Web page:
Thursday, July 18, 2024

Of mice (and more) and men…

Originally appeared in VioletsFun Photo Journal, issue no. 4 (1999)

One of the attractions of growing house plants is that it allows us the keep a little piece of nature in our homes, to bring inside a little bit of the “outside”.  For anyone who has grown plants long enough, this has meant dealing with any number of pests, disease, and other plagues common to the hobby.  We’ve had them all or, at least, most of them.  Grow enough plants, for a long enough time, and you will too.  If you’ve been lucky enough to avid all of these problems, money spent on violets would have been better spent on lottery tickets.

Living in a century-old barn has also meant dealing with seasonal swarms of bees, “stink bugs”, ants, lady bugs (and other beetles), and “cluster” flies, to name just a few.  As we say around here, “if it’s a lady bug, it must be October!”.  Fortunately (or not) few of these have any interest in the plants and spend most of their time in the living area–the price we pay for living the good “country life”.

Growing the plants in the barn (or the attached greenhouse), also means dealing with the little creatures with fewer than six, eight (or a dozen or more) legs.  At the moment, this means rodents–mice, chipmunks, and squirrels.  All quite adorable when seen outside on the lawn or in the woods.  We’d even be willing to peacefully coexist with little furry friends–“we’ll leave you alone, if you leave us alone”.  Having two cats in the house lets us sleep in peace (except when they’re running across the bedroom roof), but does little to protect the plants.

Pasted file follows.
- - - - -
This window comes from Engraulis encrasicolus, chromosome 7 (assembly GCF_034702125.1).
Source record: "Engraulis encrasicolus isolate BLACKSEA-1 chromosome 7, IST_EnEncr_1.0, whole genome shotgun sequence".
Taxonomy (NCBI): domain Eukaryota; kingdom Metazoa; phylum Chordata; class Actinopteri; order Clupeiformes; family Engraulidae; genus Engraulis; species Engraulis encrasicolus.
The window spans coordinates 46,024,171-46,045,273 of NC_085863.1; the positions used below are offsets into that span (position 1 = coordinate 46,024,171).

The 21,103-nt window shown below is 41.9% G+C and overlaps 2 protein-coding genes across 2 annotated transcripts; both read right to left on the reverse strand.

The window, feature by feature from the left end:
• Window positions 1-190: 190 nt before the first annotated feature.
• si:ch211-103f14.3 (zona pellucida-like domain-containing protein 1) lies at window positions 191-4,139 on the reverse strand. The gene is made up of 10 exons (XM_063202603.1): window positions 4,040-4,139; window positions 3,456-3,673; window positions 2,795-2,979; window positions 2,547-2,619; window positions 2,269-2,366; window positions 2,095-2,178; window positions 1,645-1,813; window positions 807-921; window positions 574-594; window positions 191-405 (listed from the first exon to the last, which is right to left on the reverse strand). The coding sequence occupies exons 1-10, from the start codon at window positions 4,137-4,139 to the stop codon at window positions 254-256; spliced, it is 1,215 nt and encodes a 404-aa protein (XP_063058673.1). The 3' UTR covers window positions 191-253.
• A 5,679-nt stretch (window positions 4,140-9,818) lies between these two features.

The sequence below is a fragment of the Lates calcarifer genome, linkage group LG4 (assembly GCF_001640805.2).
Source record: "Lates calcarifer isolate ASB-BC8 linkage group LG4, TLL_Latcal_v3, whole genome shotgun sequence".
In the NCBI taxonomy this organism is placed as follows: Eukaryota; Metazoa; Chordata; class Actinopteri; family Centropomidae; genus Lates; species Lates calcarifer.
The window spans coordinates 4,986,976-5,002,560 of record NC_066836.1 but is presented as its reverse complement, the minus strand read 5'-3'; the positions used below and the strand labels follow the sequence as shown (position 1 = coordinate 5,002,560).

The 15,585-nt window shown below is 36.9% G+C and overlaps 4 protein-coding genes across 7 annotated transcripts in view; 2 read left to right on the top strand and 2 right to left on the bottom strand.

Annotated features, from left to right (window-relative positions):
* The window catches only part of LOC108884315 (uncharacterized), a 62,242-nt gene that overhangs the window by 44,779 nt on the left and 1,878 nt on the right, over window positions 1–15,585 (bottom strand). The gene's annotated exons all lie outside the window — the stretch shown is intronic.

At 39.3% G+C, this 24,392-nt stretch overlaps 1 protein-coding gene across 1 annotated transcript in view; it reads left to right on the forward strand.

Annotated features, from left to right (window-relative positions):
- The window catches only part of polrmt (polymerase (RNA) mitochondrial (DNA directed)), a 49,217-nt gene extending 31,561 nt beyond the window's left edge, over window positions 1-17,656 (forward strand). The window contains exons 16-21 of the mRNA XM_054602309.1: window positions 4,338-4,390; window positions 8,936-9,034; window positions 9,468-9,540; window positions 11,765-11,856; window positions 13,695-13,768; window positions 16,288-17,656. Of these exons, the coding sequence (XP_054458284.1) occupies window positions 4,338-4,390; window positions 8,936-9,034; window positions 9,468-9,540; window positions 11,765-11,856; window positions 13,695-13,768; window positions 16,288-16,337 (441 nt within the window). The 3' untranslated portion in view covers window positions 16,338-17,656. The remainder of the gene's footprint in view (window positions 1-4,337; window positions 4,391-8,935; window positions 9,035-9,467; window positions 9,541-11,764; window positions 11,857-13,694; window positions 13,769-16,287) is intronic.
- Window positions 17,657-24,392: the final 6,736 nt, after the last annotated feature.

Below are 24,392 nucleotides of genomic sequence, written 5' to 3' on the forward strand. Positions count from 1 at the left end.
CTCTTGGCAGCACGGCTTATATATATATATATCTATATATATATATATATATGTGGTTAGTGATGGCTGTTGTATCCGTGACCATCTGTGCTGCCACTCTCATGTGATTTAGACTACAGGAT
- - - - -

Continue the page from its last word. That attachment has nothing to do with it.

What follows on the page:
Every day during the winter, it seems, the same scene is played out.  We wake up, go down to the plant room, and look over the night’s damage.  Shelves of plants with all of their blossoms very neatly picke-off.  Dozens of little green “toothpicks”–the bare blossom stems of a tray of young streptocarpus trying to bloom for the first time.  Next, the searching for evidence of what might have done the deed–a mouse, a chimpmunk, what?  Whatever, you had to be impressed.  Dozens of flowers carefully removed from plants, without a single leaf broken or pot turned over–they do have good table manners.  After this comes the brainstorming over what to do to catch the perpetrators of the crime.

Over the last couple of years, we’ve tried it all, non with great success.  Last year, their favorite meal seemed to be one particular shelf of strep seedlings.  After catching a few mice and still finding blooms missing each morning, we decided to enclose the shelf in a wire cage.  This worked, but now they’ve moved on to entrees in other areas of the shop and greenhouse.  This makes it all the more frustrating, knowing that we, as the most evolved form of life on the planet, are being outsmarted by those with walnut-sized brains.

Living “life in the country” means learning to live with all of nature’s creatures.  it is easy to forget that they are not guests in our home, we are guests in theirs.

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